Strumming becomes a novelty as Günter Voelker’s fingers jump from string to string.
A choir of strings help narrate the short stories grouped together on Good Sons and Daughters, which was released in May on Sower Records. With a majority of the songs written in first person, it allows the characters to tell their own story. We are on the run with Tobias after he “robs the service station on 13th and South,” and we see the lightning dancing over Salt Creek in “Sideways Lightning Blues.”
To find out more, Voelker sat down with Hear Nebraska earlier this summer to discuss the new album in greater detail.
Playing one of their biggest stages yet, Jack Hotel roped in an energetic Railyard crowd at Nebraska Folk & Roots Festival last weekend, Jack Hotel will perform at the final Hear Lincoln event on Friday at noon. If you can’t make it Friday, catch them at the Stransky Park Concert Series on Thursday night at 7 p.m.
As an introduction to their Friday performance, Voelker answered some questions from Hear Nebraska, reflecting on his musical beginnings, the building of Jack Hotel and favorite moments from the festival this past weekend.
Hear Nebraska: What is your earliest musical memory?
Günter Voelker: My parents are secret musicians. Mom sings and used to play piano; Dad plays harmonica and dances. My sister and I were always surrounded by good players. It would be hard to pick a single memory. When guitars came out at a party or around a fire, we were never turned away or asked not to participate. At some outdoor show when I was very little, I remember Mike Cherry from The Bel Airs let me climb onstage to hit his snare drum. That was a thrill.
HN: When you were a guitarist for Ember Schrag, could you have conceived having such a songwriting-oriented project of your own?
GV: I could not. I was content in a supporting role. She’s brilliant. I’ve always been happy to augment or enhance what’s already there, if I think I can. Jack Hotel wouldn’t even have occurred to me as a possibility.
HN: Tell us about the addition of Casey Hollingsworth to the band.
GV: We love Casey! I met Casey’s other band, Bud Heavy and the High Lifes, at a Highlander House show back in March of 2013, and they became fast friends. We did a lot of busking that summer. Casey sat in at a few shows, and when he kept coming to practice every week, we were arranging songs around him and getting his input exactly like he was in the band. He’s instrumentally versatile, has a beautiful ear for harmony, and puts an artist’s stamp on everything he does. It was an easy choice to add him in an official capacity, especially as we arrange newer songs and he becomes even more intricately a part of what we’re doing.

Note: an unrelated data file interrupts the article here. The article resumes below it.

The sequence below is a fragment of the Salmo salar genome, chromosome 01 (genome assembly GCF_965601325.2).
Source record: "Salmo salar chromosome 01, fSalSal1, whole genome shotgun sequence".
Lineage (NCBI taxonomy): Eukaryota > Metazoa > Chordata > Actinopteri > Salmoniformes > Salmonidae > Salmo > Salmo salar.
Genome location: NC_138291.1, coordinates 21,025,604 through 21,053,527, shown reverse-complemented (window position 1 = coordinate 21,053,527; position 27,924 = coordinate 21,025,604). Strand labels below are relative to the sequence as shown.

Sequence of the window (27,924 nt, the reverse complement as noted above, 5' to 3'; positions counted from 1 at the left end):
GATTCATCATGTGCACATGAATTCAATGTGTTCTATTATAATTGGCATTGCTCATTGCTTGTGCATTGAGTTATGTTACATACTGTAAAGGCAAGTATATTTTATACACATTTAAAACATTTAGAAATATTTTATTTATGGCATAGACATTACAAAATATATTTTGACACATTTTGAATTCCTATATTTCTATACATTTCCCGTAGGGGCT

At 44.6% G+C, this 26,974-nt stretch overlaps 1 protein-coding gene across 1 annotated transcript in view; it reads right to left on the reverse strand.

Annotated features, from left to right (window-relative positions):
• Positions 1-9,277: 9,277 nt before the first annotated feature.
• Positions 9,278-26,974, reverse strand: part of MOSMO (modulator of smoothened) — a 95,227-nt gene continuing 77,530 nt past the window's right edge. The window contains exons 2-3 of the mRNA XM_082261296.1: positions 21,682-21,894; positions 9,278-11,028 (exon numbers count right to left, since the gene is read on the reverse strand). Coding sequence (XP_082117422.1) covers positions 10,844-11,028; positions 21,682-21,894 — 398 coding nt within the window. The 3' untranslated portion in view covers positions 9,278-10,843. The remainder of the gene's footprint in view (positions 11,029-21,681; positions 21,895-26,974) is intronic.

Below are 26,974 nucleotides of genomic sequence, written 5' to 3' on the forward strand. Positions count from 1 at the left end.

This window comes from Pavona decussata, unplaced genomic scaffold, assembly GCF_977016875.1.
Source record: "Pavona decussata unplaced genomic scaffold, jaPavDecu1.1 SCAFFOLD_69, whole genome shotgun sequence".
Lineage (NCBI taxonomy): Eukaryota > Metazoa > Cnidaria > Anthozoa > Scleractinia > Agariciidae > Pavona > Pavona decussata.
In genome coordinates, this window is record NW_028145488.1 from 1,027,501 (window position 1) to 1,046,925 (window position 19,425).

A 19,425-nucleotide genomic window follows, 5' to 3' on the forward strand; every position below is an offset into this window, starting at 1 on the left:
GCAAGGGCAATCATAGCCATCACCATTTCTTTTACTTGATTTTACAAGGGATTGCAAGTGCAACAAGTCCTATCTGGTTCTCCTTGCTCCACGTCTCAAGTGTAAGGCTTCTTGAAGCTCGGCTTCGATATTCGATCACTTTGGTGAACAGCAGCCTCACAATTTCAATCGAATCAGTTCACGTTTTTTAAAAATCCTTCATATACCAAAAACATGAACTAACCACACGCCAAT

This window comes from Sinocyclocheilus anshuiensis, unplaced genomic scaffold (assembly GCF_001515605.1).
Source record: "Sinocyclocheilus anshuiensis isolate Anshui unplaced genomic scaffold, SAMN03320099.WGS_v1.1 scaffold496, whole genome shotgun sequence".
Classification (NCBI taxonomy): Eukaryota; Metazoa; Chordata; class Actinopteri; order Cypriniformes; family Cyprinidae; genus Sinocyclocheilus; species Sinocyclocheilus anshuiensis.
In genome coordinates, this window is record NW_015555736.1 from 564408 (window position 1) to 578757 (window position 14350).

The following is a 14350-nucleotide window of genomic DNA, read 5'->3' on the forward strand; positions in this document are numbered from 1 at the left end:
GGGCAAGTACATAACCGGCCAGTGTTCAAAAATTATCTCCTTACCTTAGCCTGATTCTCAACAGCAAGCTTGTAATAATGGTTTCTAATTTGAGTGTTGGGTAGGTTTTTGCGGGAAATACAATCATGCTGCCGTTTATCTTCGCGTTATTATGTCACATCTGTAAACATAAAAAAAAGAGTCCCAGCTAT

HN: What was a favorite part of the Nebraska Folk & Roots Festival this past weekend?
GV: More than anything, it was a joy to see my friends. I got to play electric guitar with The Bottle Tops. John Walker and the New Hokum Boys were their usual charming selves. Matt Cox, a new addition to Sower Records, played an outstanding solo set at Vega. Gerardo was great in the Market. It’s always fun to see the crowd react to Evan’s voice. Brad Hoshaw and the Seven Deadlies are impossibly smooth. Our friends from Austin, Union Specific, got moved to the outdoor stage, which was perfect. Bud Heavy and the High Lifes and their half-naked sing-along on “Down in the River to Pray,” which had Max slapping his sweaty chest in between verses to keep time, might have been my favorite.
HN: Your most recent album is a set of short stories about different characters. How is this songwriting style different from what you’ve done before or is it?
GV: To be honest, I don’t really have a previous style to compare it to. I think in stories, which require characters, whether those characters resemble me or not, or whether they’re even people.
HN: Which character resonates with you the most?
GV: I’m probably fondest of the woman from “A Better Angel.” She’s running from something, and more and more I think she makes it.
HN: If you could collaborate with any other Nebraska band, who would it be and why?
GV: This town is lousy with good bands. Maybe John Walker and the New Hokum Boys. I grew up listening to John’s records. He’s the best.